A year ago, AT&T (NYSE: T ) was still trying to acquire T-Mobile USA in a blockbuster $39 billion deal. But the deal fell apart and the fourth-largest American cell network found itself being... well, still number four with little hope of ever rising higher.
So T-Mobile is scrambling to catch up with larger rivals AT&T, Verizon (NYSE: VZ ) , and in-betweener Sprint Nextel (NYSE: S ) . The new plan involves "investing in areas where we anticipate the strongest return for our customers," in the words of T-Mobile USA chief John Legere. And that takes a lot of cash.
So the network has hammered out a dealÂ with cell tower operator Crown Castle International (NYSE: CCI ) , where Crown Castle pays $2.4 billion up front for the right to lease the 7,200 cell towers that T-Mobile owns. As the leases expire, Crown can buy the properties outright for another $2.4 billion, spread out over the next -- yes, really -- 36 years.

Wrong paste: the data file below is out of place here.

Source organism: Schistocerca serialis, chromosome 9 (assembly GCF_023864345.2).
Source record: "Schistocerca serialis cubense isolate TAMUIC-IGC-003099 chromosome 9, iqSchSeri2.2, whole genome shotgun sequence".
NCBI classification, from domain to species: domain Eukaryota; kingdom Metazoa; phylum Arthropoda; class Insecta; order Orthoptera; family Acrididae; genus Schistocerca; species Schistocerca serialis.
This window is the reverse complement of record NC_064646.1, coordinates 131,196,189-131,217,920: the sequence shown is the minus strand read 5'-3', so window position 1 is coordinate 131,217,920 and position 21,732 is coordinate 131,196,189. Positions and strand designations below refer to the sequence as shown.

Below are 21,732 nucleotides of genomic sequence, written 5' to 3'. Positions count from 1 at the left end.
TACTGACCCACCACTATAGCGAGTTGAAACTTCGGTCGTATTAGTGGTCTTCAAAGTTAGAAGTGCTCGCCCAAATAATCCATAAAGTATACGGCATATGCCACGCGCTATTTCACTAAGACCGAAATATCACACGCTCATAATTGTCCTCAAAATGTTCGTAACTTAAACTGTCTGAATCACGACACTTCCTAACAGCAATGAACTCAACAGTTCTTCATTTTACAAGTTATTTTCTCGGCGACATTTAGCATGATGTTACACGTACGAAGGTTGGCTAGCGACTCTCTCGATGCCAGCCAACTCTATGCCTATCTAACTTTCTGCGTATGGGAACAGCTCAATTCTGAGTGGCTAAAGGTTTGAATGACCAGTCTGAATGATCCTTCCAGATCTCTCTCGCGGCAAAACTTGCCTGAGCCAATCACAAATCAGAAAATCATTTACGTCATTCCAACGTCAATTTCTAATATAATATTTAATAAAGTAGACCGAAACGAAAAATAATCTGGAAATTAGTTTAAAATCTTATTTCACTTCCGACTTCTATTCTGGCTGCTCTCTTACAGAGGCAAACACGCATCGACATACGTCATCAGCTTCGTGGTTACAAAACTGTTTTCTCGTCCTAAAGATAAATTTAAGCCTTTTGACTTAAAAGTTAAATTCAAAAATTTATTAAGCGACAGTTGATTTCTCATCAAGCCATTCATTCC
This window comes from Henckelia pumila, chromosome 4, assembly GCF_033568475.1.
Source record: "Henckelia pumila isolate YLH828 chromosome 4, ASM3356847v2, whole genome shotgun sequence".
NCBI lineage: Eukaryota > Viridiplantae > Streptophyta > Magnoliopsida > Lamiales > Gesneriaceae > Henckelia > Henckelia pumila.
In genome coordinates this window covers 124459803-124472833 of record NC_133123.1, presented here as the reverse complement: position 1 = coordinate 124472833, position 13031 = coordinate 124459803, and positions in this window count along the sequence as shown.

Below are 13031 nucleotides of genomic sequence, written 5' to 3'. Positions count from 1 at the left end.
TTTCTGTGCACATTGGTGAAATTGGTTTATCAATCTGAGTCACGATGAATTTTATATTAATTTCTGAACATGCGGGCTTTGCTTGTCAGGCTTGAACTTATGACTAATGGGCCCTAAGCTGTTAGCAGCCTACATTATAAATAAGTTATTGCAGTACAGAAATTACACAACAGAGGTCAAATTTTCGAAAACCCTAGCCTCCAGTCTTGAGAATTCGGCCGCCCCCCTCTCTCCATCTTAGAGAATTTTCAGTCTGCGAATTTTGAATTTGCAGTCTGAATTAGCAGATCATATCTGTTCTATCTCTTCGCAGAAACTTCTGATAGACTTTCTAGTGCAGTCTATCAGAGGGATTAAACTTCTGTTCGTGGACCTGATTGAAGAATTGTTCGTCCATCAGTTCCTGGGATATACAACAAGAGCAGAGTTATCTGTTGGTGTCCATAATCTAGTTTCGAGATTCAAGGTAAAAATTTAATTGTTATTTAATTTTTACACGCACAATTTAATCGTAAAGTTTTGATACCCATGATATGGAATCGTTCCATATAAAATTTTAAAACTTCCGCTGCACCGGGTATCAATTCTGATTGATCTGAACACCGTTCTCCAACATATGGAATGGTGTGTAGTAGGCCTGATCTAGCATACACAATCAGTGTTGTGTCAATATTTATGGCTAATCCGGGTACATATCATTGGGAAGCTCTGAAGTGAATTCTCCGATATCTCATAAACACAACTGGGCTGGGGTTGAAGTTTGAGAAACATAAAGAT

The lease-to-buy option is hardly a get-rich-quick deal for T-Mobile, but the initial $2.4 billion payment can certainly help the company compete in the next-generation network wars.
It's also a good deal for Crown Castle. CEO Ben Moreland cheered the deep value he's getting, as the company is paying 9% of its enterprise value in return for a 33% expansion of its tower network. T-Mobile's towers also happen to be concentrated around metro areas, where Crown Castle needs to invest the most if it wants to stay competitive with larger rival American Tower (NYSE: AMT ) .
Maybe T-Mobile should have asked for a bit more cash up front, but that's nothing but nitpicking. This is a solid deal on both sides of the table.
The tower operators play a vital role in the mobile ecosystem. They've been tremendous value generators over the last five years, even if most investors tend to ignore them:
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